Works on iOS or Andriod; mobile app

Features/Functionality

  • Mobile app A/B testing tool
  • Simple, clear graphs allow you to instantly see which version of your app is driving results
  • Can export test data to other software programs for viewing
  • iOS and Android

Limitations

  • Apps only; no mobile website capabilities
  • Arise code must be built into the app SDK.

I hope this article was educational and helpful in distributing the knowledge of what tools are available to assist with mobile usability testing. I expect it at least serves as a good overview and starting point for researchers looking for tools in the mobile space.

 

Image of person using smartphone courtesy Shutterstock

ABOUT THE AUTHOR(S)

User Profile

Amber DeRosa is a senior usability engineer working for a large financial company.  She has tested over 150 mobile users across nearly 20 mobile studies, examining native iOS and Android applications as well as responsive websites. Since 2009, she has adapted her mobile testing techniques to maximize learnings gained from every test session. To ensure usability tests positively impact the business and our users’ experience, she regularly presents test findings with executive audiences throughout the company. Beyond testing, executive stakeholders and product owners look to her for consultative guidance on mobile best practices and heuristic feedback. She was the founding Vice-Chair of PhillyCHI a local chapter of the ACM SIG CHI and has been an active member of the local Philadelphia UX community since 2004. Feel free to follow her on twitter at @ajderosa

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Comments

4
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Appsee has Andriod support in a closed beta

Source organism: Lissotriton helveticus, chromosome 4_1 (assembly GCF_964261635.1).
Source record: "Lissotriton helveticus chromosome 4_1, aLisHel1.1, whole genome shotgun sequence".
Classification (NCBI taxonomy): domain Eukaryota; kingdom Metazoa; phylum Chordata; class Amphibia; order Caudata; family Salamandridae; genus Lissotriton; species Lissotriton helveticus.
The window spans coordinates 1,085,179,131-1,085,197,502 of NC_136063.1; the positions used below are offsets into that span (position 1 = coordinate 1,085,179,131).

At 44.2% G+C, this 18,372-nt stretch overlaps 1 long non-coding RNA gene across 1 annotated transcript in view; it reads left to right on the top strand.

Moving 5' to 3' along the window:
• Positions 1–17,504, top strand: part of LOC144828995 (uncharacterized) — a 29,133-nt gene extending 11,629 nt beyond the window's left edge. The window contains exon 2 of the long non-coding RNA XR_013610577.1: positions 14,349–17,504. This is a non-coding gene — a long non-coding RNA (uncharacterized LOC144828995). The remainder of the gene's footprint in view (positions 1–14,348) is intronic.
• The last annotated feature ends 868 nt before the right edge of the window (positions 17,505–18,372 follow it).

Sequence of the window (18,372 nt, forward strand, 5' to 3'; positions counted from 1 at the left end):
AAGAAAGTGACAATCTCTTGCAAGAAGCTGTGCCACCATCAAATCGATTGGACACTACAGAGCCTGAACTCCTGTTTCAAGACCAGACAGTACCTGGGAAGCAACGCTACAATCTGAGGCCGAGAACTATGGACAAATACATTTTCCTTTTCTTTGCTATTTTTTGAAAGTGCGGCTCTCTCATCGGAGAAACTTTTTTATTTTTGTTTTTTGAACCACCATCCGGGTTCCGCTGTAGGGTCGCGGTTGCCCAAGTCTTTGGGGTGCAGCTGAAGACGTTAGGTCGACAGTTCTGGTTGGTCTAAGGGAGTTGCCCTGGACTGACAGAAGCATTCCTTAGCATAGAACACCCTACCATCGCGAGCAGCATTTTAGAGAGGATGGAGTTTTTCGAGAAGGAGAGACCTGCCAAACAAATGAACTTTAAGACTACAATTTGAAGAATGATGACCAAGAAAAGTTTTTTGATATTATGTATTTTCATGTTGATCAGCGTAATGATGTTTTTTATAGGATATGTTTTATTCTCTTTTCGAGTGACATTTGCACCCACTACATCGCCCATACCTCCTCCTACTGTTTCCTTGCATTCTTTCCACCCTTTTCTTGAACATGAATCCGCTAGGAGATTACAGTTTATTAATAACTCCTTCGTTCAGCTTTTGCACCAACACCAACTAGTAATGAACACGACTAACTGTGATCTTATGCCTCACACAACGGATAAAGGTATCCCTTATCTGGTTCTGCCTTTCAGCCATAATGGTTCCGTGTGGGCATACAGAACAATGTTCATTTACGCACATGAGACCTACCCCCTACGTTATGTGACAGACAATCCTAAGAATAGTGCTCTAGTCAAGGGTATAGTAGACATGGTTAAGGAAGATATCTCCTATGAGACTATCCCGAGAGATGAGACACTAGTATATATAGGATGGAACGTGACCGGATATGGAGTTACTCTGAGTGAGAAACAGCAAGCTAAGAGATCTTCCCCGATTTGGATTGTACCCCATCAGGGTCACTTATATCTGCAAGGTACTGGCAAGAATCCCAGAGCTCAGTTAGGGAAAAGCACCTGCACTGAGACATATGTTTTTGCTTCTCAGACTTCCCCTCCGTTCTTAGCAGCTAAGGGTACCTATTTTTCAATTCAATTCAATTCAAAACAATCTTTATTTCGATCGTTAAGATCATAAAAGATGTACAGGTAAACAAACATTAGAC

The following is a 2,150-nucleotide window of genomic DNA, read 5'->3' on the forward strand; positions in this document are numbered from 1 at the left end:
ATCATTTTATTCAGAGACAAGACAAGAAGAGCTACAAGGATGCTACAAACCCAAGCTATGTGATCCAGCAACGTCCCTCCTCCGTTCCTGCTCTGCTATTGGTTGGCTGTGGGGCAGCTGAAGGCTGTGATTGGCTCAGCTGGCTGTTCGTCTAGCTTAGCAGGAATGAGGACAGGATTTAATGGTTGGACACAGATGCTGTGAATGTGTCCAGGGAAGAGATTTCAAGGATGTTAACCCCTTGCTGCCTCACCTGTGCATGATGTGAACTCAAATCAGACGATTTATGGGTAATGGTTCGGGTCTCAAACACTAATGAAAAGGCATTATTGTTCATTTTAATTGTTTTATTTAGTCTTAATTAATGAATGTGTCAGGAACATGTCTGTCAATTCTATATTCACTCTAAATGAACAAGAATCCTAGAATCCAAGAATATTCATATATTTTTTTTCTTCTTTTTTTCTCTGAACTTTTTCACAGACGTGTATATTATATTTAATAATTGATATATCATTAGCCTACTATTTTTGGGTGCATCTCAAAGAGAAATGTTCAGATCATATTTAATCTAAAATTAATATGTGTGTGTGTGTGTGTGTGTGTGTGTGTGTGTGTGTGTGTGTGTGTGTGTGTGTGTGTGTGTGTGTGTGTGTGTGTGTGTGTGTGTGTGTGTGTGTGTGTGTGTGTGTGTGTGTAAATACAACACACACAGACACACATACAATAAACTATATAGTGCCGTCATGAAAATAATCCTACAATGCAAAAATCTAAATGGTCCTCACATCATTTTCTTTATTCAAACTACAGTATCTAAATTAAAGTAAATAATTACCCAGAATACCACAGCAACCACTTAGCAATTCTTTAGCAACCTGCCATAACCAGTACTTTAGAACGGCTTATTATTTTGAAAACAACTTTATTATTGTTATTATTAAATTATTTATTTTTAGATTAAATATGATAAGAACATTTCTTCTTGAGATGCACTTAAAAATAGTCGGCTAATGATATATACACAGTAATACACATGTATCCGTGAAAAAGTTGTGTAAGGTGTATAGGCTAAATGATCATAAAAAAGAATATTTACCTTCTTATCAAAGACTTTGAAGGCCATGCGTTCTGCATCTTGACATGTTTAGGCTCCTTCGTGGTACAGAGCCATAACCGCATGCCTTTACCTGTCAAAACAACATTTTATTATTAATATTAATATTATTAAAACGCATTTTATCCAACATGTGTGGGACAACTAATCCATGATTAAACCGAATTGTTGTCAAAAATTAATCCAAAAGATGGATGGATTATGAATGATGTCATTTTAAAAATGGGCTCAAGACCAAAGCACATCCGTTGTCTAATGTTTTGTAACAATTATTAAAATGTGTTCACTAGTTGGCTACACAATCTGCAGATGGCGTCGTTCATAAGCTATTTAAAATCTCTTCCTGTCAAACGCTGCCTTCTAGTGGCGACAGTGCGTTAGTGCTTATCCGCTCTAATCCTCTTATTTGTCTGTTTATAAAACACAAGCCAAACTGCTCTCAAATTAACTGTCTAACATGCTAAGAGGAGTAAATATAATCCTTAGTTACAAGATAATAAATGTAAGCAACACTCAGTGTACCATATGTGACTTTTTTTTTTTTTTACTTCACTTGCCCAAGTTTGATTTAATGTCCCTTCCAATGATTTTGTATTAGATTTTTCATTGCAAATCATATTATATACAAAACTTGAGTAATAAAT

4
8

Swrve now has Andriod support

4
7

Delight.io has shut down and is no longer a product.

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Userlytics has added support for android. http://www.prweb.com/releases/Mobile/usertesting/prweb11509627.htm

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Usertesting and Userlytics are similar products. I see there is a mistake in the limitations section of the article above. Userlytics does allow both app and website testing like Usertesting. Usertesting allows you to easily ask follow up questions and Userlytics has a bit of a roundabout way to do it. Usertesting has an hour turnaround time and Userlytics states that it is 24 - 48 hours in their FAQ. Usertesting has UX researchers available for analysis if your company needs analysis support. Hope this clarifies.

46
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Thank you for good information.
I have a question.
What is the different with 'Usertesting.com' with Userlytics?
First one is Moderated.
And the second one is Unmoderated.
But I don't know what is difference.

52
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Hey there! Great article! I'm part of the UserZoom Marketing Team and there are a couple of comments (one is actually an error) in this article that I'd like to highlight, if I may: